The appellation (actually Macvin without "r") in the French wine region law applies to a sweet Vin de liqueur, It was classified as exactly four hundredth appellation in 1991 (before the classification it was called Maquevin or Marc-Vin). Such wines have been produced in France since the 14th century. The unconventional recipe becomes the abbess of the monastery Château-Chalon attributed. Originally it was a boiled wine, to which flavorings and spices were added. At that time it was called "Galant" and was supposedly the one favorite wine many nobles such as Margaret of France, the Duchess of Burgundy and wife of Philip the Bold (1363-1404). Later one was made by cooking concentrated grape must produced, which was mixed with pomace brandy (mistletoe).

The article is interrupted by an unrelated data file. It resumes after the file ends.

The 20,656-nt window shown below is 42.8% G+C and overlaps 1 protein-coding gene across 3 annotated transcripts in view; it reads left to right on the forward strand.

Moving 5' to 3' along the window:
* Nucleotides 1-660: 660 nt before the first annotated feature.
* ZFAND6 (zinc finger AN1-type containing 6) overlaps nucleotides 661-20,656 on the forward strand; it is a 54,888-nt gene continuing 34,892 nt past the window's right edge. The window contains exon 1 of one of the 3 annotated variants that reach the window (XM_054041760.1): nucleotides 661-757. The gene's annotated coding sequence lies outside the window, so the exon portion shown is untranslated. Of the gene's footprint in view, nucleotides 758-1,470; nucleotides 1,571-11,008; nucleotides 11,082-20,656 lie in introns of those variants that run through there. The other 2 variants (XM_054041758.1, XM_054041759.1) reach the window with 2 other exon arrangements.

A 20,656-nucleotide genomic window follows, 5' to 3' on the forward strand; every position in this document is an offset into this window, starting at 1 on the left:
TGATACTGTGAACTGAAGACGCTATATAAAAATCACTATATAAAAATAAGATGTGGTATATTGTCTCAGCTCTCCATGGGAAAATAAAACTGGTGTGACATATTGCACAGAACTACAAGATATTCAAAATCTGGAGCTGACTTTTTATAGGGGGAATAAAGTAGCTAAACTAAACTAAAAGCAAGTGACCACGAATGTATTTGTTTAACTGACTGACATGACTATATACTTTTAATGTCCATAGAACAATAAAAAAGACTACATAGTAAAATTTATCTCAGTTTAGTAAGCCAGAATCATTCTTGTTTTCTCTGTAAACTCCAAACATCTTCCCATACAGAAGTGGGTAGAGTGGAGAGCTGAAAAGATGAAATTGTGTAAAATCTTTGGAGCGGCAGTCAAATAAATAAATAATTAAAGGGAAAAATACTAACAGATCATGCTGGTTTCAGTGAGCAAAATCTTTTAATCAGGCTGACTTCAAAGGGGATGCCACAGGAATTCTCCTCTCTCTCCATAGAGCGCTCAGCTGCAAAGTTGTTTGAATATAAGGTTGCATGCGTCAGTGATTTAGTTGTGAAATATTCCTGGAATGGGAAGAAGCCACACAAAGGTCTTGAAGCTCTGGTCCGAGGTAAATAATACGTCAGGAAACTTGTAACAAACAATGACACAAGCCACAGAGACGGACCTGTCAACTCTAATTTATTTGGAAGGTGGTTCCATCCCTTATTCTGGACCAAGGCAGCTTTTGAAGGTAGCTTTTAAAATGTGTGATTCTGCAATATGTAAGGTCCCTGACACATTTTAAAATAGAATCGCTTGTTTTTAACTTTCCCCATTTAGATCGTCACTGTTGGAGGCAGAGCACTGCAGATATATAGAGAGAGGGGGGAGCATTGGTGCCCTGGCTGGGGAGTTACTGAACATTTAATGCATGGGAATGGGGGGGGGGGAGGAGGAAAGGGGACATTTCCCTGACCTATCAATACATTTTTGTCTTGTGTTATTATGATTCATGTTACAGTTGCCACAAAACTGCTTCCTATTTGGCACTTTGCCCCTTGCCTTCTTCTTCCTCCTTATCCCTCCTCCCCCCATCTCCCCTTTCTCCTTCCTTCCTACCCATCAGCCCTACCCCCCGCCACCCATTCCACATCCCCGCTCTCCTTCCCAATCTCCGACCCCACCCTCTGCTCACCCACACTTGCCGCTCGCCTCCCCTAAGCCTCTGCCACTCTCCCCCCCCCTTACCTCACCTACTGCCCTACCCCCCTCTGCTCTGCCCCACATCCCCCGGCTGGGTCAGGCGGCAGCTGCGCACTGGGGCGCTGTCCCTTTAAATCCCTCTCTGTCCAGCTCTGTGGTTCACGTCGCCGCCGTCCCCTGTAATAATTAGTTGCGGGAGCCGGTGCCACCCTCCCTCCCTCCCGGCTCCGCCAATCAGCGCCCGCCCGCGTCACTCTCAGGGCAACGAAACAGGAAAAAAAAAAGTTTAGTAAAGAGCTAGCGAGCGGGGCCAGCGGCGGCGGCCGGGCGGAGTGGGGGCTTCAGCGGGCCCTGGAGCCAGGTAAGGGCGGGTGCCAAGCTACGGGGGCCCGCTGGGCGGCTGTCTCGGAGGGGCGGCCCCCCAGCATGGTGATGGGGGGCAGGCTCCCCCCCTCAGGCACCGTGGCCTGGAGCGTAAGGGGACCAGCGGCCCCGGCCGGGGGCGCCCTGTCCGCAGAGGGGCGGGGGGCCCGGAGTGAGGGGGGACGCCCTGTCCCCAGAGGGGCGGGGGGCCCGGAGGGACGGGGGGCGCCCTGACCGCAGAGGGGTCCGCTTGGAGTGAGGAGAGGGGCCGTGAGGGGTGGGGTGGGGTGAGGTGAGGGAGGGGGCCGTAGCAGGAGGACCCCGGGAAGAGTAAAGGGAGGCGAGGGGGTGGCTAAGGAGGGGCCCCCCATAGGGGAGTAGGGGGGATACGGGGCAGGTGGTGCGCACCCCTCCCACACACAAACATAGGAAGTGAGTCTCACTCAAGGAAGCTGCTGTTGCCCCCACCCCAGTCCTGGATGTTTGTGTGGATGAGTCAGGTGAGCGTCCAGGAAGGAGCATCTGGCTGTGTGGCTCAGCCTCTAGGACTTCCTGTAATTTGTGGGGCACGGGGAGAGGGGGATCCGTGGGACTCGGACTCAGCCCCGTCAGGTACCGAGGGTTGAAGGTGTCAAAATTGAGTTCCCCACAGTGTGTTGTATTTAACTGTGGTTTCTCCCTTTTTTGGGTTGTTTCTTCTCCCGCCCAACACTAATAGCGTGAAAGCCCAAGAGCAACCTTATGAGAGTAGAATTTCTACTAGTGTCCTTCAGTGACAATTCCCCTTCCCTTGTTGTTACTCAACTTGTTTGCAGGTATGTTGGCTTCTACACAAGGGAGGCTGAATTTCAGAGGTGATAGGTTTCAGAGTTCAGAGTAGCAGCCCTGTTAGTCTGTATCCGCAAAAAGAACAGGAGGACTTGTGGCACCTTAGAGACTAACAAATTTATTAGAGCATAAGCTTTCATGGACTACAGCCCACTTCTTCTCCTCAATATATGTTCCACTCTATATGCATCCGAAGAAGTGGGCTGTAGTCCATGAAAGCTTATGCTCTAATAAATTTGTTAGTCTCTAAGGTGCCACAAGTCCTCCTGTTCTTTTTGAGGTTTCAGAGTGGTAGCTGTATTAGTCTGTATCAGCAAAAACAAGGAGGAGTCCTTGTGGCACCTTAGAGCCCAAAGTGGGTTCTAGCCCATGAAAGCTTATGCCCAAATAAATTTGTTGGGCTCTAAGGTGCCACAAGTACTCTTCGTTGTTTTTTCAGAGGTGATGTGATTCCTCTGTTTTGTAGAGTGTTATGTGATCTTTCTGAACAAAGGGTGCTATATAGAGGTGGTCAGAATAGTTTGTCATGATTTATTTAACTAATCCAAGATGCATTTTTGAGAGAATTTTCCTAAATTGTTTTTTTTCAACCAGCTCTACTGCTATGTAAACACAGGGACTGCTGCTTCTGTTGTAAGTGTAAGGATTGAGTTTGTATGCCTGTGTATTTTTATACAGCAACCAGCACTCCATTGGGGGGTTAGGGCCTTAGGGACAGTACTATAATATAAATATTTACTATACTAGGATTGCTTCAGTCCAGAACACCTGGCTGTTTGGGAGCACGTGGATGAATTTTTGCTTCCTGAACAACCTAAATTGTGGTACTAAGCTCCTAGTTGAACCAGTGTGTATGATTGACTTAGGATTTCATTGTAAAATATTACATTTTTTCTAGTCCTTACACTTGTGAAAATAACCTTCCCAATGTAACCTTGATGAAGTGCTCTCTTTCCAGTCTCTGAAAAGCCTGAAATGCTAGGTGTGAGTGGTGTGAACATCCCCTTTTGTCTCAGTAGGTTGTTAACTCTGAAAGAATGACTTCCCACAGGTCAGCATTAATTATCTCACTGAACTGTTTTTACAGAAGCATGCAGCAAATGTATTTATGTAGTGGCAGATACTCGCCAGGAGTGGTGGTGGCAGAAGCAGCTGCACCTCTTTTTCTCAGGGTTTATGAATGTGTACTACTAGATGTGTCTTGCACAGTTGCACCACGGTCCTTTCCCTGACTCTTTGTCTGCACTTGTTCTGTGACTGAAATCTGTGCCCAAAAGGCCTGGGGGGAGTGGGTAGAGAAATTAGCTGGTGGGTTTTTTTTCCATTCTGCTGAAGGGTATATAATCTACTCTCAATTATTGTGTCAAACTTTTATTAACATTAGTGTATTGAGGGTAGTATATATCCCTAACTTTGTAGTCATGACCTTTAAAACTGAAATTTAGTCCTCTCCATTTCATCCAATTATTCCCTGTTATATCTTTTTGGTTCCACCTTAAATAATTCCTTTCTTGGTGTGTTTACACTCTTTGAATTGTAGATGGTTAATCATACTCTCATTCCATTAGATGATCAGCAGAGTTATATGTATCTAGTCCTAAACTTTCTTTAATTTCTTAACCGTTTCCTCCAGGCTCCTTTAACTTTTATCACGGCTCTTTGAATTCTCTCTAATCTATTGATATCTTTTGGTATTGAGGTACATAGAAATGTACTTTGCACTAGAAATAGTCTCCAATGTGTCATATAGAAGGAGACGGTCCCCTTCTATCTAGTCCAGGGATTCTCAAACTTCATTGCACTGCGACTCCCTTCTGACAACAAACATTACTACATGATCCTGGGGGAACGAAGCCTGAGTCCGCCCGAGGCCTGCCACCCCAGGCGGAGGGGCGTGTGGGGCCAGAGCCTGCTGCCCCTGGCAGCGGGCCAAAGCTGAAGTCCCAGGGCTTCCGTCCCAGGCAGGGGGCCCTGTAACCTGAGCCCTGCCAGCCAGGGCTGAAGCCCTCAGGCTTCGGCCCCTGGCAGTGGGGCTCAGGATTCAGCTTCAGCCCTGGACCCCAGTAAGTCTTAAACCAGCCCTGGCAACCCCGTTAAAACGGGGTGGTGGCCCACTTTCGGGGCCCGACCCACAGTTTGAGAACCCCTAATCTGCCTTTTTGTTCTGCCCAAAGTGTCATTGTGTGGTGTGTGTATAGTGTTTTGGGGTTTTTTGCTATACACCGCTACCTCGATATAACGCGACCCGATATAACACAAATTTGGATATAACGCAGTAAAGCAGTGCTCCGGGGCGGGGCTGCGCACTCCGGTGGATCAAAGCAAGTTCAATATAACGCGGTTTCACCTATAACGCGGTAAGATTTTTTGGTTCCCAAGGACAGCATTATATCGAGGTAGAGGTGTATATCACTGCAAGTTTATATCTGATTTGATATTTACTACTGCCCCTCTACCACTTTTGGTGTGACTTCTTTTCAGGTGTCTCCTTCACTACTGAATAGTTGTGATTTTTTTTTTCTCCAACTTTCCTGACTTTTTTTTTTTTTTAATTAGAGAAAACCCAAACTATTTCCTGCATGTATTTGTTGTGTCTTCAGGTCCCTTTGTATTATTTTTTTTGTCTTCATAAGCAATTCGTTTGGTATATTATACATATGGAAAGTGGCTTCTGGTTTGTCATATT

There are versions in white from the varieties Chardonnay. Poulsard Blanc and Savagnin Blanc ( Traminer ), as well as rose and red from the varieties Poulsard Noir. Trousseau Noir and Pinot Noir, Cuvées, but also single-varietal wines are produced from it. The fermentation of the must is matured in oak barrels after at least 18 months Marc (Pomace brandy) stopped very early, which was a high residual sugar and alcohol content up to 20% vol. The Macvin must then mature in oak barrels for at least one year and must not go on sale before October 1 of the following year after the harvest. The best-known producers include Domaine Baud, Château de l'Etoile, Bernard Frères, Henri Maire and Domaine Désiré Petit.